Persistent Link:
http://hdl.handle.net/10150/290075
Title:
On the formation of fingerprints
Author:
Kuecken, Michael U.
Issue Date:
2004
Publisher:
The University of Arizona.
Rights:
Copyright © is held by the author. Digital access to this material is made possible by the University Libraries, University of Arizona. Further transmission, reproduction or presentation (such as public display or performance) of protected items is prohibited except with permission of the author.
Abstract:
The fingerprint pattern (epidermal ridge pattern) becomes established at about the 10th to 16th week of pregnancy, when the lowest layer of the epidermis, the basal layer, becomes undulated. The pattern established by these undulations becomes visible on the skin surface in subsequent weeks of pregnancy. We argue that the undulation process is initiated by buckling of the basal layer. The necessary compressive stress is generated by differential growth. The instability is investigated using the classic von Karman equations for curved surfaces. The analysis reveals that ridges (rolls) are the most common pattern type and that the local ridge direction of the pattern is perpendicular to the direction of largest stress. For certain parameter regimes dot patterns (hexagons) are a stable solution of the equations. Such dot patterns are, in fact, observed on the palms of certain marsupials. The stress in the basal layer is induced by two mechanisms. First, the basal layer expands faster than the other skin structures. Such expansion is resisted at the major flexion creases and the nail furrow. Second, there is a change in fingertip geometry at the time of pattern generation that provides a different source of growth stress. The combination of the two processes predicts the correct sequence of pattern spread over the fingertip. It also explains the observation that fingerprint configurations are related to the fingertip geometry at the time of ridge formation. Computer simulations for the most important configurations exhibit many features of actual fingerprints and suggest directions for future work.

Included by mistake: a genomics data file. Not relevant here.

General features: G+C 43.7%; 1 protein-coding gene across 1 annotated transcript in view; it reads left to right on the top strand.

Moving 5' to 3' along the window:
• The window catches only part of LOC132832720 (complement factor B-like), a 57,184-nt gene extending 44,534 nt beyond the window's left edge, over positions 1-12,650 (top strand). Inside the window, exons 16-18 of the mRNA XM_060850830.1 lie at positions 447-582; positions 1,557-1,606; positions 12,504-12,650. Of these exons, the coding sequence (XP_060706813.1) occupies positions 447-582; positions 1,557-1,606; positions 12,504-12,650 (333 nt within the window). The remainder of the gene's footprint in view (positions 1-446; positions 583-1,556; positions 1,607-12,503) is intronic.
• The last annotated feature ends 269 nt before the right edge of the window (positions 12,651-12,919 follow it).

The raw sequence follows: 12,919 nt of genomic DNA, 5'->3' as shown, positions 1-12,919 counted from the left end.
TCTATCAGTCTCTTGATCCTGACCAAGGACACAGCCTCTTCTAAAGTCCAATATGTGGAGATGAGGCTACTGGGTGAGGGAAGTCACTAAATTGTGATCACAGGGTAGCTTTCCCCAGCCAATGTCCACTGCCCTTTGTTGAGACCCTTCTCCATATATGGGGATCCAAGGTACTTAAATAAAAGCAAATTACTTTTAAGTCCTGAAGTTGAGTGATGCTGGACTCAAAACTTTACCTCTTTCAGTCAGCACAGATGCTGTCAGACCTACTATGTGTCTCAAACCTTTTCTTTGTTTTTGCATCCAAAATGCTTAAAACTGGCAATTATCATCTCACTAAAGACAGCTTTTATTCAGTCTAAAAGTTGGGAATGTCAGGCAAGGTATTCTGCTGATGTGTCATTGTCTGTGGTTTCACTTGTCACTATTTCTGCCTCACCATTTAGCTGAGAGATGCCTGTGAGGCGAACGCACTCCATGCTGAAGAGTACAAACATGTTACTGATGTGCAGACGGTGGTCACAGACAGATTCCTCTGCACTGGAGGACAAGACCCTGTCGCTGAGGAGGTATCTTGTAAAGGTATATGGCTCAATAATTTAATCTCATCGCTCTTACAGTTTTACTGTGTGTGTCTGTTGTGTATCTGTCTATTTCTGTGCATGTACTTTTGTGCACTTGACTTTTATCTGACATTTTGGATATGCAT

Type:
text; Dissertation-Reproduction (electronic)
Keywords:
Biology, Anatomy.; Biophysics, General.
Degree Name:
Ph.D.
Degree Level:
doctoral
Degree Program:
Graduate College; Applied Mathematics
Degree Grantor:
University of Arizona
Advisor:
Newell, Alan C.

Full metadata record

DC FieldValue Language
dc.language.isoen_USen_US
dc.titleOn the formation of fingerprintsen_US
dc.creatorKuecken, Michael U.en_US
dc.contributor.authorKuecken, Michael U.en_US
dc.date.issued2004en_US
dc.publisherThe University of Arizona.en_US
dc.rightsCopyright © is held by the author. Digital access to this material is made possible by the University Libraries, University of Arizona. Further transmission, reproduction or presentation (such as public display or performance) of protected items is prohibited except with permission of the author.en_US
dc.description.abstractThe fingerprint pattern (epidermal ridge pattern) becomes established at about the 10th to 16th week of pregnancy, when the lowest layer of the epidermis, the basal layer, becomes undulated. The pattern established by these undulations becomes visible on the skin surface in subsequent weeks of pregnancy. We argue that the undulation process is initiated by buckling of the basal layer. The necessary compressive stress is generated by differential growth. The instability is investigated using the classic von Karman equations for curved surfaces. The analysis reveals that ridges (rolls) are the most common pattern type and that the local ridge direction of the pattern is perpendicular to the direction of largest stress. For certain parameter regimes dot patterns (hexagons) are a stable solution of the equations. Such dot patterns are, in fact, observed on the palms of certain marsupials. The stress in the basal layer is induced by two mechanisms. First, the basal layer expands faster than the other skin structures. Such expansion is resisted at the major flexion creases and the nail furrow. Second, there is a change in fingertip geometry at the time of pattern generation that provides a different source of growth stress. The combination of the two processes predicts the correct sequence of pattern spread over the fingertip. It also explains the observation that fingerprint configurations are related to the fingertip geometry at the time of ridge formation. Computer simulations for the most important configurations exhibit many features of actual fingerprints and suggest directions for future work.en_US
dc.typetexten_US
dc.typeDissertation-Reproduction (electronic)en_US
dc.subjectBiology, Anatomy.en_US
dc.subjectBiophysics, General.en_US
thesis.degree.namePh.D.en_US
thesis.degree.leveldoctoralen_US
thesis.degree.disciplineGraduate Collegeen_US
thesis.degree.disciplineApplied Mathematicsen_US
thesis.degree.grantorUniversity of Arizonaen_US
dc.contributor.advisorNewell, Alan C.en_US
dc.identifier.proquest3132236en_US
dc.identifier.bibrecord.b46708984en_US
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